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Is there a way I can get total listening time from command line? I want to write a script to keep track of how much time I spend listening to music on a daily basis.

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What I ended up writing: github.com/deadghost/banshee-listening-time. It's not super pretty but it works. It's inspired by how John Carmack listens to music whenever he's productive and checks how much music he listened to at the end of the day. –  deadghost Mar 10 at 17:56

2 Answers 2

up vote 6 down vote accepted

First, using the following command:

pgrep banshee

you can check if Banshee is running.

If yes, you can use:

banshee --query-current-state

command in your bash script to get the current Banshee state (if it's playing or not).

Here is some rudimentary bash code from which you can start and improve your script:

#!/bin/bash

seconds=0

while : ; do
    if ( pgrep banshee > /dev/null ); then
        if [ "$(banshee --query-current-state | cut -d' ' -f2)" = "playing" ]; then
            (( seconds++ ))
            echo "Total listening time: $seconds seconds"
        fi
    fi
    sleep 1
done
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2  
fantastic addition on "How to". +1 from me. –  souravc Mar 8 at 16:27
    
I ended up keeping track of time using unix time since sleep 1 is 1 second plus the time it takes to execute the body of the while loop. –  deadghost Mar 10 at 18:05

Here are some (not console, but with GUI) time-tracking apps:

GTimer:

  • Package: gtimer
  • Section: universe/utils
  • Description:

    GTK-based X11 task timer
    

    A graphical program that tracks how your time is spent. Maintains a simple list of tasks, each of which can belong to a project, and allows you to track time in each. Multiple clocks can run simultaneously, annotations can be added to a day's time, and reports can be generated in either HTML or text. If GTimer detects that you're idle, you are given the option of subtracting off the time you spent idle when you return.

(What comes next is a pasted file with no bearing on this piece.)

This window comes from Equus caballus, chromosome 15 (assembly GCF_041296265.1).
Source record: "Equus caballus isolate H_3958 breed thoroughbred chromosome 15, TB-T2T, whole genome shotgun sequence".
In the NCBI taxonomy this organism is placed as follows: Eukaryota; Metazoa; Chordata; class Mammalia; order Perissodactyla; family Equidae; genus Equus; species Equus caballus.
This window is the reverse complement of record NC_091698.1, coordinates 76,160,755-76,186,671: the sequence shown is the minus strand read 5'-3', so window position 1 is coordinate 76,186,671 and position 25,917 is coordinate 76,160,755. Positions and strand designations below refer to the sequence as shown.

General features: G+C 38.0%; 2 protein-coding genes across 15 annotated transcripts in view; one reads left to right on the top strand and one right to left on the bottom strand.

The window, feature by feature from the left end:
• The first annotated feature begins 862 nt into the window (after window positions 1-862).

Compared to other time tracking applications, GTimer is graphical without depending on a desktop environment and aims for simplicity rather than attempting to be a full-fledged project tracking and billing application.

  • Snapshot:

    snap_gtimer

  • Homepage

  • Installation:

    sudo apt-get install gtimer
    

GTimeLog:

  • Package: gtimelog

  • Section: universe/admin

  • Description:

    A Gtk+ time tracking application
    

    Time Tracker (a.k.a. gtimelog) provides a time tracking application to allow the user to track what they work on during the day and how long they spend doing it.

  • Snapshot:

    shap1

  • Homepage

  • Installation:

    sudo apt-get install gtimelog
    

Time Tracker:

  • Package: hamster-applet
  • Section: universe/gnome
  • Description:

    Time tracking applet for GNOME
    

    Project Hamster helps you to keep track of how much time you spend on various activities during the day. Whenever you move from one task to another, you change your current activity in the GNOME applet.

    It can present graphical statistics of how long you have spent on each task, and may be useful for project management or keeping employee timesheets.

  • Snapshot:

    snap2

  • Homepage

  • Installation:

    sudo apt-get install hamster-applet
    

    To install AppIndicator for the same:

    sudo apt-get install hamster-indicator
    
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